Recently I was talking with a client about plans for his website. He caters to the tourist trade, and we were discussing a page of links to local information.
“I know you don’t want to have links that take people off your website…” he said uncertainly.
It made me think about a book called How to Be a Complete and Utter Failure in Life, Work & Everything: 44 1/2 Steps to Lasting Underachievement by Steve McDermott. In it, McDermott says that people who fail “believe in scarcity… They believe that things, including money, are like a cake — there are only so many pieces, and if I give some away to you, there’s going to be less for me. Successful people believe in the exact opposite — abundance. That there is too much to go around, and the more I give away, the more comes back to me.”
Now, the client I was discussing this with is a successful person, and clearly a generous, abundance-minded person.
Somewhere, though, he’s heard that you don’t want to put outbound links into your website for fear that people will leave and never return.
There are two things you need to think about when you’re deciding this issue.
First, how good is your website?
I wrote materials for a client’s presentation a while back. “I don’t want people looking at the materials while I’m speaking, ” the client cautioned me. I think he was warning me not to make his handouts too thrilling.
There was really only one thing to say: “If you’re a good presenter, you won’t have that problem.” If you’re a bad presenter, of course, you might as well have really thrilling handouts, so they’ll ask you back anyway.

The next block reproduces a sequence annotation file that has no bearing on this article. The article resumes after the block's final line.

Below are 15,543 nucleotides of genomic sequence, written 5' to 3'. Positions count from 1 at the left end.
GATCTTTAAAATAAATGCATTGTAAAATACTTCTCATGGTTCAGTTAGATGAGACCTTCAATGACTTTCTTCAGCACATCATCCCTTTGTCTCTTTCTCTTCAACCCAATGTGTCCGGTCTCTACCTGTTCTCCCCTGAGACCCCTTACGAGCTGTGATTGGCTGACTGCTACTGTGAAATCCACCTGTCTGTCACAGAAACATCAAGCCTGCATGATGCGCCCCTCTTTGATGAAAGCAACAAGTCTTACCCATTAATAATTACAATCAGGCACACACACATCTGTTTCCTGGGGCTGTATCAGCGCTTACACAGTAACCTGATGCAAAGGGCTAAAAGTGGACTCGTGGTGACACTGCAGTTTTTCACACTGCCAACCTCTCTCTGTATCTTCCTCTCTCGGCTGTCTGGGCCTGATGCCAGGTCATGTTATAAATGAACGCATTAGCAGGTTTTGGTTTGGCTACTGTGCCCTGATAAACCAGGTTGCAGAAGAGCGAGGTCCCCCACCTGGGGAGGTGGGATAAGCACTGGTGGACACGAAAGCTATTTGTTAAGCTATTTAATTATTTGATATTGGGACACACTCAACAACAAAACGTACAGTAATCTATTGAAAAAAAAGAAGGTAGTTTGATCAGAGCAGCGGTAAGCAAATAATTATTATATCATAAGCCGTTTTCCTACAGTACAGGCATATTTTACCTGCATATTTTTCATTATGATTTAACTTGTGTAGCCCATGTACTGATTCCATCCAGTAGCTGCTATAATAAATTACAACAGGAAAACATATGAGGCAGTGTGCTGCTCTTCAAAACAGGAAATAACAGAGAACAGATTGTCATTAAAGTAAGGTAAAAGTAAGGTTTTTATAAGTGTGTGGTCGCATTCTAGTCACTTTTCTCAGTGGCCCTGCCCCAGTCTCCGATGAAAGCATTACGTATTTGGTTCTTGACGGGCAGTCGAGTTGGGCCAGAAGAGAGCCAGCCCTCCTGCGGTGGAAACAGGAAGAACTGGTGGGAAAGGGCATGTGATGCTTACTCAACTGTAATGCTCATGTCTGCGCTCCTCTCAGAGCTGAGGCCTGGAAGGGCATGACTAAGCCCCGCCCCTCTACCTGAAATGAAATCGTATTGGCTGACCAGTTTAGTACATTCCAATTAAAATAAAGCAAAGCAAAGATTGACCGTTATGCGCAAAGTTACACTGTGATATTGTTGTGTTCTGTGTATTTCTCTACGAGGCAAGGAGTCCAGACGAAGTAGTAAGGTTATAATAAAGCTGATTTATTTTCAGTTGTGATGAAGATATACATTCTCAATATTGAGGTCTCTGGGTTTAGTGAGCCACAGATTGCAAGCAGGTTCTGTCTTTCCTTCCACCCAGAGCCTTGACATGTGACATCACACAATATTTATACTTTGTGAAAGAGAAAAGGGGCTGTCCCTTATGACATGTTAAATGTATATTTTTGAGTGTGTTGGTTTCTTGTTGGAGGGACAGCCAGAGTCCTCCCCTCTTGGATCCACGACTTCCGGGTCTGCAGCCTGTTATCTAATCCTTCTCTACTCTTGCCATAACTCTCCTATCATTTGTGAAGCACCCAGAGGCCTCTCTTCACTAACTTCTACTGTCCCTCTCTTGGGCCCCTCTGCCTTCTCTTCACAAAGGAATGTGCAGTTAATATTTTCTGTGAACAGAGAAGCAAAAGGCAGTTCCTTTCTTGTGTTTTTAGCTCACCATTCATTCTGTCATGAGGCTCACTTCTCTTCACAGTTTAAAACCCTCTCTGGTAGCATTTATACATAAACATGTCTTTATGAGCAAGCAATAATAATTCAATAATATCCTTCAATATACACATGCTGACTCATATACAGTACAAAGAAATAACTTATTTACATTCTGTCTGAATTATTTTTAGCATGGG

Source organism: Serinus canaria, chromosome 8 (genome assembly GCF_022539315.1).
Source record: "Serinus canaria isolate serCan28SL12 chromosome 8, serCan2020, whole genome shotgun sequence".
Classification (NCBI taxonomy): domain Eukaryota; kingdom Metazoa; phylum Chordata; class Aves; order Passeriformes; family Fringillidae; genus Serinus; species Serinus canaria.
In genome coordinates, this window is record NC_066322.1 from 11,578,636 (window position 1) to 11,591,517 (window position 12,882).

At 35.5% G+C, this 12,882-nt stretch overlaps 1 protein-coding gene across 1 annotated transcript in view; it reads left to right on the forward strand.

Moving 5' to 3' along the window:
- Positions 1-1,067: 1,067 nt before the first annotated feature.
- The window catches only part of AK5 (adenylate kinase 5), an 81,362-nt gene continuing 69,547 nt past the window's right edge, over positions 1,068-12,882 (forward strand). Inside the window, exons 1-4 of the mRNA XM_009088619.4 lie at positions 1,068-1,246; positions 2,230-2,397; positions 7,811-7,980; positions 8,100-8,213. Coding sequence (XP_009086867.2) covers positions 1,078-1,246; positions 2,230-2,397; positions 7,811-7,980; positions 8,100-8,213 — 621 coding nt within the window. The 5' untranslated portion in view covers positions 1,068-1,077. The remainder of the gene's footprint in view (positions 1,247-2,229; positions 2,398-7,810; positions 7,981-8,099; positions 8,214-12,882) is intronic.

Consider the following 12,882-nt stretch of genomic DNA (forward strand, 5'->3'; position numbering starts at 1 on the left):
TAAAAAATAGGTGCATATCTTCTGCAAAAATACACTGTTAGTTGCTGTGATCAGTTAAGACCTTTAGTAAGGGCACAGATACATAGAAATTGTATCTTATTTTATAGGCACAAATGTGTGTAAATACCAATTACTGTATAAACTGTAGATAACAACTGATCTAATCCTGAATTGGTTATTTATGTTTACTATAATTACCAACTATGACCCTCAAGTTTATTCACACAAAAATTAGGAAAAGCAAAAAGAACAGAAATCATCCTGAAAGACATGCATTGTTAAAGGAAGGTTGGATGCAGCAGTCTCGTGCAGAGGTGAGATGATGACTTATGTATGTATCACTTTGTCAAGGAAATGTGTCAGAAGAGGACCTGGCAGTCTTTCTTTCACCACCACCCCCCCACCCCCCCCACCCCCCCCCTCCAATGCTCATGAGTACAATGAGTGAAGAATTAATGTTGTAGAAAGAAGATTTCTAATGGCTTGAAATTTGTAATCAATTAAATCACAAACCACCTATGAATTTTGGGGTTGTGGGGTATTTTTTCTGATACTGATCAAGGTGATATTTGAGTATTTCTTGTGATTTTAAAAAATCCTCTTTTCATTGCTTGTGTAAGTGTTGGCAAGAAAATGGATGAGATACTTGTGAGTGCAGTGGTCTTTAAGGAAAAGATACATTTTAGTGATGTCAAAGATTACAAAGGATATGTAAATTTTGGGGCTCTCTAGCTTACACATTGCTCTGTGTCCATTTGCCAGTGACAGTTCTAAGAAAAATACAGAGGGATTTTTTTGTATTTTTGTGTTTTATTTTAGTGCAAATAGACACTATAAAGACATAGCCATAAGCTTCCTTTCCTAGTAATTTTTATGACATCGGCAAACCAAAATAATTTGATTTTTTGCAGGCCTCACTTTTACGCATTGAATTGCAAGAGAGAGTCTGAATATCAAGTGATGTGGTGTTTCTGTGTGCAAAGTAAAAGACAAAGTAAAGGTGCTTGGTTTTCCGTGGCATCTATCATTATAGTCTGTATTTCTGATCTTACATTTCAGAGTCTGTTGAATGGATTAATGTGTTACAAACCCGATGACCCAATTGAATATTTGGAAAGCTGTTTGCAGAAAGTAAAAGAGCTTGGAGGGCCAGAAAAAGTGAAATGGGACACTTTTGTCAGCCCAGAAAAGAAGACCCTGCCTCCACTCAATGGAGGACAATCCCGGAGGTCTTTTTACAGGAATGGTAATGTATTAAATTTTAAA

So if it seems to you that people will follow your links and never come back, then you should probably work on that website.
What is your reason for having outbound links?
There may be occasions when you’re doing it as a favor, but usually, the links ought to be for the sake of your visitors. Like everything else on your website.
In this case, the client wants people from far away looking at his website and dreaming of taking a vacation with him. Having a page of useful links for people planning a vacation in his area will encourage those dreams and move them closer to reality.
Having such a page will also cause people to think of his website as the logical starting point for their vacation plans. “We went to the Ozarks,” they’ll say to their friends, “and it was wonderful! Go to this website — they have links to all the information you’ll need.”
He’ll be adding value to his website, making it more appealing to visitors. There’ll be linking opportunities and good word of mouth, and lots of return visits. He’ll also be able to swap links with local businesses, benefiting them as well as his own business.
He’s not going to list his competitors — but he could. I recently added a link for a client to a competitors’ page. They are so confident of their product that they’re willing to list all their competitors, improving their search results and traffic in the process. I think my clients have the best product, but I admire that company’s audacity, not to mention their generosity.
Even if you don’t go that far, you may find that you can benefit a lot from well-planned outbound links. You may not be able to have your cake and eat it, but you can certainly share it and still have plenty for yourself.
Outbound links aren’t necessarily a bad thing. The main thing to keep in mind is that the content on the website should have value. If the link is something that enhances the content and adds value, then it should be okay to include it.